“In 1966, I contested elections in the Workers and Farmers party led by C.L.R. James and Steve Maraj. The object was not to support the racism of the DLP and the PNM because we thought that was ripping the nation apart. So we formed this party which we thought would appeal to people across the racial board, a party based for workers - along class lines. We fell flat on our face - we lost our deposits because the country was steeped in racial politics.”

So how do you think your parents would react today? You being Prime Minister?

“They would have been happy. I’ll never forget my dear father who told me in 1966 (he lights up the way older people do when they remember their parents, even now revelling in his father’s humour which he obviously inherited), ‘I will vote for you but only because you are my son’.”

Tell me about your relationship with Dr. Eric Williams.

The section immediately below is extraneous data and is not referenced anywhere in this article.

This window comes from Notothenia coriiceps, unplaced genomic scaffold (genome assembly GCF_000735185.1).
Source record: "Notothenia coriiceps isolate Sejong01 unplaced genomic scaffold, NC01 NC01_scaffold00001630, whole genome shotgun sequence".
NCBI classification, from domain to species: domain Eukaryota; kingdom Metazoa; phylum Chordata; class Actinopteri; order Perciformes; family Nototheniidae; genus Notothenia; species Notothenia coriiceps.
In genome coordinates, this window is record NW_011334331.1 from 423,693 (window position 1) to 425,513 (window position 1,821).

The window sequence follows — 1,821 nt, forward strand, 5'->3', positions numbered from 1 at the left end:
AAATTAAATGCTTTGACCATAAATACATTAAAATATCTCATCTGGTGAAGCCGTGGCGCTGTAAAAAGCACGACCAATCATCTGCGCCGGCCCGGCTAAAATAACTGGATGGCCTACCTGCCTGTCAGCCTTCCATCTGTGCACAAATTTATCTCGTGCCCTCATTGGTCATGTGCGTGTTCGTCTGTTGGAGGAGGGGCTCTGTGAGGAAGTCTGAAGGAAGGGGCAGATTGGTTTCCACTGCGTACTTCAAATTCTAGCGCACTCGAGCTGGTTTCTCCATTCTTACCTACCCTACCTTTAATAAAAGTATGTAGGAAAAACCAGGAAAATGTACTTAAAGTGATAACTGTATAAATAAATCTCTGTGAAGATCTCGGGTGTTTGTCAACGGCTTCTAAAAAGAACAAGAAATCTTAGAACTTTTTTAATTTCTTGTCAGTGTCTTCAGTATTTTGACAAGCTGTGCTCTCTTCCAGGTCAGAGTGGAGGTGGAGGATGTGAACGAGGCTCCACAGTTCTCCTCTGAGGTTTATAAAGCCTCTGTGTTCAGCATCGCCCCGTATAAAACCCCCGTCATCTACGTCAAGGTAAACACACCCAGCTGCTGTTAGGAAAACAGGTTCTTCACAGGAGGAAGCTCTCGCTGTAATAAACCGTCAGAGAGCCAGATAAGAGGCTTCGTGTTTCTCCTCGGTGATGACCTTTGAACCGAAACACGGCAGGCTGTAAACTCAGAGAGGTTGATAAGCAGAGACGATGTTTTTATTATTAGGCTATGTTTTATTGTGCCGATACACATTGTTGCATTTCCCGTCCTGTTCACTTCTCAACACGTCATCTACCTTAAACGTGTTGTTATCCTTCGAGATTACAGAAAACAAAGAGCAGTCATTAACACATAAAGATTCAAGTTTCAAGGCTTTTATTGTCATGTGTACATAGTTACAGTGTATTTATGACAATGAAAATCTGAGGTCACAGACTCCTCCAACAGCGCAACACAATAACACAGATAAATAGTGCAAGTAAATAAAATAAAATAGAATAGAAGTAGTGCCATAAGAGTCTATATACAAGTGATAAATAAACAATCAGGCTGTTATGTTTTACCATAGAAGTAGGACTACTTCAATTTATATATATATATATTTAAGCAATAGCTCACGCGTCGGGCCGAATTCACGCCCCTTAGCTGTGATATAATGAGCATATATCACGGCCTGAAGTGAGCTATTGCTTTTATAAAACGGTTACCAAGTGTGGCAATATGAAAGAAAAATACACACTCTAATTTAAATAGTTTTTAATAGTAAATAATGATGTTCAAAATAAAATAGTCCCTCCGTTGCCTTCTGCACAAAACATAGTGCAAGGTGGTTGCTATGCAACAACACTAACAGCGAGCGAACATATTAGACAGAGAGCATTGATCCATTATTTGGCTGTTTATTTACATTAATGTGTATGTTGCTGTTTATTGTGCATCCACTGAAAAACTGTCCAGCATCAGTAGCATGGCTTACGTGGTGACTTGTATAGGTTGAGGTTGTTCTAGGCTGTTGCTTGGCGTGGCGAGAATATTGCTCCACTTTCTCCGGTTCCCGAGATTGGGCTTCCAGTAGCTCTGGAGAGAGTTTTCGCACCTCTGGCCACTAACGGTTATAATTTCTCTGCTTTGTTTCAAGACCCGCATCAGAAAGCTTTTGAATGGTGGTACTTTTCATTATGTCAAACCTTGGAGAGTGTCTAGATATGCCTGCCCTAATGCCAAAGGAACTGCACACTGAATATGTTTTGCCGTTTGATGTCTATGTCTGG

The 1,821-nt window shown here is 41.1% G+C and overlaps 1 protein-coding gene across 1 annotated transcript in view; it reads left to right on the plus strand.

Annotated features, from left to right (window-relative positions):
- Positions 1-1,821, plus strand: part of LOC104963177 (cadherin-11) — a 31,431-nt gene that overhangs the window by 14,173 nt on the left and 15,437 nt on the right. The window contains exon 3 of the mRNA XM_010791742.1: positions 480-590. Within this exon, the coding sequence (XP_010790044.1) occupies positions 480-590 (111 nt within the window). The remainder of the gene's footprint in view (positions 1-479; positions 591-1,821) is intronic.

“The first time he called me was 9.00 in the night. I got a message saying the Prime Minister wants me to contact him. I called him back and said, ‘What is it?’ He said, ‘I want to see you on a certain matter.’ I left San Fernando and came to Port-of-Spain, and in this very house, Dr. Williams said, ‘I want to reestablish the constitutional convention of discussions with the leader of opposition on matters of national concern.’ I replied that I would see him whenever he wanted to see me, only if he would agree to see me when I wanted to see him. He agreed. So whenever anything bothered either of us we would meet here, or in the parliament tea room. I think he realized that his job was to run the Government and mine was to replace him. I would do my best to get him out and he would do his best to stay there. We had a tremendous relationship.”